The people of Monrovia's Peace Island ghetto, refugees of civil war who found themselves suddenly overwhelmed and outmanoeuvred by the deadly Ebola epidemic, are used to life under siege.
Yet with Liberia emerging from the worst outbreak in history a year to the day since Ebola was first identified in west Africa, the slum-dwellers are facing an even deadlier threat -- the measles virus.
Experts say Liberia and its neighbours Guinea and Sierra Leone are ripe for an outbreak that could infect hundreds of thousands, dwarfing the carnage wrought by Ebola.
Death once again stalks impoverished communities like Peace Island, a cramped spit of land surrounded by swamp where 30,000 people sought refuge behind the abandoned Ministry of Defence after Liberia's 1989-2003 civil wars.
By mid-March, coastal Liberia is already mercilessly hot and healthcare workers sweat as they pass through the slum in a mini-truck, calling out to mothers via a loudspeaker to bring out their babies.
"I am happy to have the opportunity to bring my child for the measles vaccine because in this community children are dying," Marie Bassa, 32, tells AFP after climbing down from the vehicle with her nine-month-old baby.
The government said on Friday a woman in Monrovia had tested positive for Ebola, but the case was the first in the country for more than a month and officials said they were not concerned that it would lead to a wider outbreak.
Despite the setback, Liberia is considered to be well on the road to recovery from an outbreak that brought the country to its knees, claiming more than 4,000 of the 10,000 lives lost across west Africa.
One consequence of the crisis has been a dramatic drop in measles vaccinations, with overburdened hospitals unable to keep up, leaving millions of children potentially at risk, experts suggest.
Medical aid agency Doctors Without Borders -- known by its French initials MSF -- believes that of Monrovia's myriad slums, Peace Island faces the greatest risk.
"We did a survey and we found out that measles is becoming a serious threat to the Peace Island community... So we decided to launch this campaign in response," MSF vaccination supervisor Denis Besdevant told AFP.
MSF's initial target is to get 700 children aged nine months to five years into its makeshift community vaccination centre, says Besdevant, adding that 250 infants were seen on the first day of the campaign last week.
Aid workers say convincing mothers, already deeply suspicious of Western healthcare, to hand over their children is one of the biggest challenges they face.
"It is not an easy task. Most of the people are saying that the government is trying to bring Ebola back and that is why they are talking about a measles vaccine," MSF's Alfred Godfrey explains.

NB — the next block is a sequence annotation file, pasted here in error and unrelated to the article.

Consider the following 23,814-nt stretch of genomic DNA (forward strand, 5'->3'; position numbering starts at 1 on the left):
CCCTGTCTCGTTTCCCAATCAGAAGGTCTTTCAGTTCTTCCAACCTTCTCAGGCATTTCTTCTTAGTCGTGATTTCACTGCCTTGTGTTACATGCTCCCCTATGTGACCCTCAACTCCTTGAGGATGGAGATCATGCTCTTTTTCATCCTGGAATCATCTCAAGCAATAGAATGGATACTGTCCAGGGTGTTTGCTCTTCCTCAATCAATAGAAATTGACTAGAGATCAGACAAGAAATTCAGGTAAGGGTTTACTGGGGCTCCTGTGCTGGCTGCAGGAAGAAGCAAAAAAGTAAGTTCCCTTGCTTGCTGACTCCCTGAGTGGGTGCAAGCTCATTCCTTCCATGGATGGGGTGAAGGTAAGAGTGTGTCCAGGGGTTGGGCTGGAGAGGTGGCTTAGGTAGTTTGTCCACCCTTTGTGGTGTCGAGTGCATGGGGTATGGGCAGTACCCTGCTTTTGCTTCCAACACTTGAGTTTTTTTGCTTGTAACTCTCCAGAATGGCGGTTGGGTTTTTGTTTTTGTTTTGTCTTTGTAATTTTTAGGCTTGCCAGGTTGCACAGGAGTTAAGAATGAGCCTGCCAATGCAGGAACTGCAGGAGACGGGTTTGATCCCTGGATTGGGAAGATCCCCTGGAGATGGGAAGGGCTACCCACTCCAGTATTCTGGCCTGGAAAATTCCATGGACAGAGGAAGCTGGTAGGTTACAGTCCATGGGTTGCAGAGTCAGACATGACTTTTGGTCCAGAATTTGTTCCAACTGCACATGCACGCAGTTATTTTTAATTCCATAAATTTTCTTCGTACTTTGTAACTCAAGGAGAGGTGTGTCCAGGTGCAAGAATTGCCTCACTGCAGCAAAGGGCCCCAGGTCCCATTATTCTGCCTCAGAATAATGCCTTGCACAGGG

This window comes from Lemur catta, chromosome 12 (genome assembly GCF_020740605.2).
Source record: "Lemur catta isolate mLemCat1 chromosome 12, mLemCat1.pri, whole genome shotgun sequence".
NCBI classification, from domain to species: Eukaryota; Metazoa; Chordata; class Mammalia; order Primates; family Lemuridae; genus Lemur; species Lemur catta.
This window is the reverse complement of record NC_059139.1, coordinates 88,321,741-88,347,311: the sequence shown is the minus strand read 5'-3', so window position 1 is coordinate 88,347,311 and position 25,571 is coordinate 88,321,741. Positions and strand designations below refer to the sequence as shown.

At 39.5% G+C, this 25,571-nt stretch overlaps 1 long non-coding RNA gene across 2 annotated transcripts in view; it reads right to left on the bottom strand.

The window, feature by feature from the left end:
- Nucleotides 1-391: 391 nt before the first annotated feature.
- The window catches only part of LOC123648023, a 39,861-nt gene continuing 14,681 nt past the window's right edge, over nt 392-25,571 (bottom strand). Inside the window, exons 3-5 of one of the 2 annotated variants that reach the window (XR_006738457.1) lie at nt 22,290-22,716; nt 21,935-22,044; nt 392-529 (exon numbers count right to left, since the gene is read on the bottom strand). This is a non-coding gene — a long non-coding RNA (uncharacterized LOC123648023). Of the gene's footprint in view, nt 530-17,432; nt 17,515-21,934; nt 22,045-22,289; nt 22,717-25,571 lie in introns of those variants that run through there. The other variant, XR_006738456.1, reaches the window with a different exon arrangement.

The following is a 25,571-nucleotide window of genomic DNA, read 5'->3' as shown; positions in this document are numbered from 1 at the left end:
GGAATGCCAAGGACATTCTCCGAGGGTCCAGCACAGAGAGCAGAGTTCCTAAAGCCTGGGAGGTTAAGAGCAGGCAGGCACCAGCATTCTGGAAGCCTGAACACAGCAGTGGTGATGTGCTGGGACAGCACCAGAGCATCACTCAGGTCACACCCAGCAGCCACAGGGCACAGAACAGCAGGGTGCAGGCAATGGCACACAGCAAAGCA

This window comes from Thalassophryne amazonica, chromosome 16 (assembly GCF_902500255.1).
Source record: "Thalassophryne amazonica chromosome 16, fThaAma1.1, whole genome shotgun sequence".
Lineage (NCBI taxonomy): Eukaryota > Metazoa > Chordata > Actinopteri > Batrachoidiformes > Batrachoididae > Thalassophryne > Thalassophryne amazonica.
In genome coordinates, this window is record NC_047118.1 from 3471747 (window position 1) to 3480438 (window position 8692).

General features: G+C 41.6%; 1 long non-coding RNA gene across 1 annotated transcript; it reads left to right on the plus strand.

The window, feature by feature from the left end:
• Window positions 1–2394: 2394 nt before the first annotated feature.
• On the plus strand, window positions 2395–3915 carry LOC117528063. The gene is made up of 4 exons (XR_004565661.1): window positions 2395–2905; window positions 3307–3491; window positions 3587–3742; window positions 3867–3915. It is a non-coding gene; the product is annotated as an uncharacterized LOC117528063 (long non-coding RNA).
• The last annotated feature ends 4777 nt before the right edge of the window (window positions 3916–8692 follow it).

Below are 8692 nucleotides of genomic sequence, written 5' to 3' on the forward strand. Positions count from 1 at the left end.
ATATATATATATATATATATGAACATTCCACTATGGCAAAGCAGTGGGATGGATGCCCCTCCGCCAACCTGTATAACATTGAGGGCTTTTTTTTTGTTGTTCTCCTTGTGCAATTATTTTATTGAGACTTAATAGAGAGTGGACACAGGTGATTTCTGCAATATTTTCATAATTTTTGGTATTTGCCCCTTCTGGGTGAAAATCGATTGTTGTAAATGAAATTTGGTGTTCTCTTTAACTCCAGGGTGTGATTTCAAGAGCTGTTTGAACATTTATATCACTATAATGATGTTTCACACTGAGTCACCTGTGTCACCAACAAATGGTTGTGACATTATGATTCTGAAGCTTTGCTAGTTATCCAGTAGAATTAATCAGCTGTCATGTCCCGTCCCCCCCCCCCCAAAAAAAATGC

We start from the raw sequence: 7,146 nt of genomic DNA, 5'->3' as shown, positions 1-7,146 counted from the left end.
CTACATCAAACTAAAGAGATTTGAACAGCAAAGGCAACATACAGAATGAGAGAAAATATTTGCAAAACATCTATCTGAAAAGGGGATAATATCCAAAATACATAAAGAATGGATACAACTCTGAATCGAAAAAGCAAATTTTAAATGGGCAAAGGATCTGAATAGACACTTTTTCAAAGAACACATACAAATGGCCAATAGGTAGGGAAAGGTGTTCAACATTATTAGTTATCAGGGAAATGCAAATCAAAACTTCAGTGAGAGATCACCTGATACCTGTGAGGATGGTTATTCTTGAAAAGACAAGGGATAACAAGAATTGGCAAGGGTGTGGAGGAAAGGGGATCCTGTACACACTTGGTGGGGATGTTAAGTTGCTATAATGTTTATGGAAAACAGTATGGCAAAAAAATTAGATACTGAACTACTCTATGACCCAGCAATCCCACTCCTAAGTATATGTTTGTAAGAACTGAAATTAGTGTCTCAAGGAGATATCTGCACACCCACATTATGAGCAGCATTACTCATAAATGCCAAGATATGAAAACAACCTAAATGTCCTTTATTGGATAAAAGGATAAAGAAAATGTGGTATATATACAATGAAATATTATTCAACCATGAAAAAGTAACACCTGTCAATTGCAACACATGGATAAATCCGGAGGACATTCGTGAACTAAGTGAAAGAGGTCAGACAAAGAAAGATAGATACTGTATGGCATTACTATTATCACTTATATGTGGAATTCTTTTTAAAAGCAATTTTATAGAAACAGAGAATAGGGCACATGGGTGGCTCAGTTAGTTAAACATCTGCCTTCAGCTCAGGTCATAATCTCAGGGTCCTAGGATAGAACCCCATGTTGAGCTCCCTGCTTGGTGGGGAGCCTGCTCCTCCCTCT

"We take our own time to explain to them that the sickness that is killing the kids after Ebola is measles. Some of them agree but others don't."
Measles causes fever and a rash, and complications can include pneumonia, fatal brain swelling, blindness and hearing loss.
'I was afraid'
Outbreaks often follow humanitarian crises, as vaccination rates decline because of violence, fear of infection and health systems that are overwhelmed with casualties.
The west African Ebola outbreak has infected around 25,000 people. Crucially, some 852 of those cases have been healthcare workers, 492 of whom have died.
Researchers estimate that measles immunisations in the region -- typically ranging between 60 and 80 percent of children -- had fallen by 75 percent because of the Ebola crisis.
As a result, 100,000 more children could get measles, in addition to the 127,000 cases already anticipated among children who have not been vaccinated in Guinea, Sierra Leone and Liberia.
Researchers forecast that on top of the 7,000 measles deaths that the countries would normally anticipate, up to 16,000 additional children could die from measles thanks to Ebola-related disruptions to healthcare.
Many mothers in Peace Island have refused help, Godfrey said, but MSF is slowly changing minds by using the mothers of vaccinated children to persuade the others.
Rita Kpepka, 46, told AFP around 10 children in her part of the slum had recently died of measles, many wrongly thought to have been struck down by Ebola.
"First I was afraid. My friend encouraged me to come. She explained to me that it is the real measles vaccine they are giving here, not an Ebola vaccine," said Kpepka, who has a three-year-old.
"I am happy because my kid took the vaccine and she is OK."